I do not want children, but my boyfriend (and his mother) feel differently

This isn’t just your wishes against his, writes advice columnist Eleanor Gordon-Smith, it’s the wishes of the person they’re asking you to make

I am a woman in my mid-20 who does not want children. I am sick of people telling me that I will change my mind or that I don’t understand or that I am too young to know, when it is a decision I have thought through for years and is completely in line with my life goals and desires.

I have been with my current partner for several years, I love him and we both see a future together. Naturally, he wants children. His mother has even told me that I “must have kids”.

I am starting to resign myself to the fact that I will have to have children if I want a future with him. I’ve discussed this with him multiple times and he is very aware of my stance. For the moment we are ignoring the issue, but it is something that I have frequent anxiety about. Is it wrong of me to prioritise my own wishes over his?

Eleanor says: It’s a pretty hard and fast rule: don’t deliberately have kids unless you really want to.

I know you know that. You sound firm in your decision and proud of the way you made it. But it also sounds like maintaining that choice in front of others makes you feel selfish – as you wrote, like you’re prioritising your wishes over his.

I wonder whether you could make your position seem less arbitrary in their eyes by pointing out that this choice isn’t just between you, your partner, and – in her mind at least – his mother. The person most affected by your decision here is the child you’d bring into the world, and the adult they’d become.

Kids can tell when their parents resent them. They might not understand the concepts of “pregnancy” or “reluctance” or “compromise” yet, but a hazy version of the truth seeps through to them in what their parent doesn’t say; the joy they don’t see. It’s the kind of thing that snakes around a heart and makes a psychic wound that lasts well into adulthood.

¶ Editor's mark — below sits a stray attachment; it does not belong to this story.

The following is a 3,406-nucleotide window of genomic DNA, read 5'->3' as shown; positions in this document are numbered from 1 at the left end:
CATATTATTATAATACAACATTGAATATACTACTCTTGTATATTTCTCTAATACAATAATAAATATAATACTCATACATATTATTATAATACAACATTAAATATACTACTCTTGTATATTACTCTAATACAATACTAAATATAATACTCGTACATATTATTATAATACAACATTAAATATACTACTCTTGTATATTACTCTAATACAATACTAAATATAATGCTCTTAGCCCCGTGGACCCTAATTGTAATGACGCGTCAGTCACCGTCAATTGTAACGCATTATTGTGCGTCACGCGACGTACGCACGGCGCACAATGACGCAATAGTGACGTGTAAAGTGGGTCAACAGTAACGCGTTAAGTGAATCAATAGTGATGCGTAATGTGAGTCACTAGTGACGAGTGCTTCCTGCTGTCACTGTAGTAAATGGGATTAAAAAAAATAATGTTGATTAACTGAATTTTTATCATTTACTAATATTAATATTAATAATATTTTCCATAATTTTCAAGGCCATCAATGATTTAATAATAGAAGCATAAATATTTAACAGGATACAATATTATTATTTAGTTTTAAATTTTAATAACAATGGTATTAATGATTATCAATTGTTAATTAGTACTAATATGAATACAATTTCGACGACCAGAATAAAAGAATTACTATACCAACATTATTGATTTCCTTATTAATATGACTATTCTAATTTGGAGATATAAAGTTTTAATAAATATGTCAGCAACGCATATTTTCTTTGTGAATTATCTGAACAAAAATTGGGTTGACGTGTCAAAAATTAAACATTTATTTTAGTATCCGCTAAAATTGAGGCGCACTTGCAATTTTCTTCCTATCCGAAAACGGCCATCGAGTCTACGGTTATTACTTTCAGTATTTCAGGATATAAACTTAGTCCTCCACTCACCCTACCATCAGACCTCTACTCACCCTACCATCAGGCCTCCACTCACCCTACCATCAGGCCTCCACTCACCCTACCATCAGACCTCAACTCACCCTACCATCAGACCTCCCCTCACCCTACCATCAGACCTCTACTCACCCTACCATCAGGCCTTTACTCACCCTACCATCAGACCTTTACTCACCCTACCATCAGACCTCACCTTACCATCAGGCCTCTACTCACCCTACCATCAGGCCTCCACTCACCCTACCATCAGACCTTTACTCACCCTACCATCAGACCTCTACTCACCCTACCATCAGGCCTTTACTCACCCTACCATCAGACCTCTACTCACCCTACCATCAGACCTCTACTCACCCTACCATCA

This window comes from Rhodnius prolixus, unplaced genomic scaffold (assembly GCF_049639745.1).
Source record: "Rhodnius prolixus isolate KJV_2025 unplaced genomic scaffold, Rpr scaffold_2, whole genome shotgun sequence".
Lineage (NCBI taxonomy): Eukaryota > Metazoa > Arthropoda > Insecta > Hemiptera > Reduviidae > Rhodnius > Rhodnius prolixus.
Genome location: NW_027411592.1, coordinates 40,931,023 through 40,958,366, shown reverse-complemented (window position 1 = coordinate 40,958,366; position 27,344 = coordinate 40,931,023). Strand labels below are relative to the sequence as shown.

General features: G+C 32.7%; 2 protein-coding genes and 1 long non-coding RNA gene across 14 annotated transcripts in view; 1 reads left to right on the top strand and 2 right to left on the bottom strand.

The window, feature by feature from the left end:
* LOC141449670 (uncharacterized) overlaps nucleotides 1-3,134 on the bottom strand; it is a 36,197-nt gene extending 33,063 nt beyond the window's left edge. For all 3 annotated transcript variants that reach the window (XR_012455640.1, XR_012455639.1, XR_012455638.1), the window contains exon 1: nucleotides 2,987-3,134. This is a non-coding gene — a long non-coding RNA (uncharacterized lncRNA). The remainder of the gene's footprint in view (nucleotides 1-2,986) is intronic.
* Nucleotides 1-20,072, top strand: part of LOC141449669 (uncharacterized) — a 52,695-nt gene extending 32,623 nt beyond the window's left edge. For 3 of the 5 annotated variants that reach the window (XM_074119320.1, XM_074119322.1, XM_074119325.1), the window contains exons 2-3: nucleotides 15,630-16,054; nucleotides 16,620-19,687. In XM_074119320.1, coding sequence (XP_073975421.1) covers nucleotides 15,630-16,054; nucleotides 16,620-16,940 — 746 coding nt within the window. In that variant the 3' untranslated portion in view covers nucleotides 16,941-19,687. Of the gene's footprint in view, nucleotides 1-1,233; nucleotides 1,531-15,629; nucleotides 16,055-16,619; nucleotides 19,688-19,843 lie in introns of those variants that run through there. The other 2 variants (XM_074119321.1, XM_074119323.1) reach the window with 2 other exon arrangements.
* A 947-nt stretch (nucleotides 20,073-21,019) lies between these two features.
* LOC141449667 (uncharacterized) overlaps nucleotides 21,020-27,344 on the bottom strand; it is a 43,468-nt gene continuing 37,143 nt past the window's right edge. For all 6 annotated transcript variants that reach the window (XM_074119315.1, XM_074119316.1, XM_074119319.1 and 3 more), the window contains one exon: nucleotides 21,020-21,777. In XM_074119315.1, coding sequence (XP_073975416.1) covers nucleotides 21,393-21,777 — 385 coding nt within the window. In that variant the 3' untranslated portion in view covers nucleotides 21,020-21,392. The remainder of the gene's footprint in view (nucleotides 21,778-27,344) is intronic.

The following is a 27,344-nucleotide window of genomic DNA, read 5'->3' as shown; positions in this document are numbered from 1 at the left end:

Of course, there are many people who accidentally become parents and turn out to love it. But anyone who asks you to have kids – despite the way you feel – is asking you to gamble with another person’s life. They’re asking you to risk creating someone whose parent doesn’t really want them. If your partner and his mother really value kids, they should care about that possibility. That should be a cost of error that matters very much.

So if your partner or his mother approach this discussion as though you’re just plugging your ears and saying “I said so”, you might be able to reclaim some gravitas by pointing out that you’re not the only person you have in mind. This isn’t just your wishes against his; it’s the wishes of the person they’re asking you to make.

That does leave you with the problem that you and your partner might still want different things. Just as you’re allowed to hold on to your decision, he’s allowed to pursue his. If you have truly incompatible visions of how life looks when it’s going well, it will be difficult to make a long-term relationship feel like a mutual celebration instead of like someone’s sacrifice.

But I don’t think that means you have to force the question just now. All you can do is be clear. If you’ve said you don’t want kids, and you haven’t misled him into thinking you might waver, he can make a decision at his own pace about whether to stay.

I won’t pretend there’s no chance he’ll leave. That might be an anxiety you can’t get rid of. But the relationships we have in our mid-twenties are the beginning, not the end, of the people we can love. There will be many more exciting futures to imagine, and many more mothers-in-law to resent. The only heartbreak really worth avoiding is the one that comes from betraying yourself. Don’t have kids unless you really want to.

***

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Eleanor Gordon-Smith

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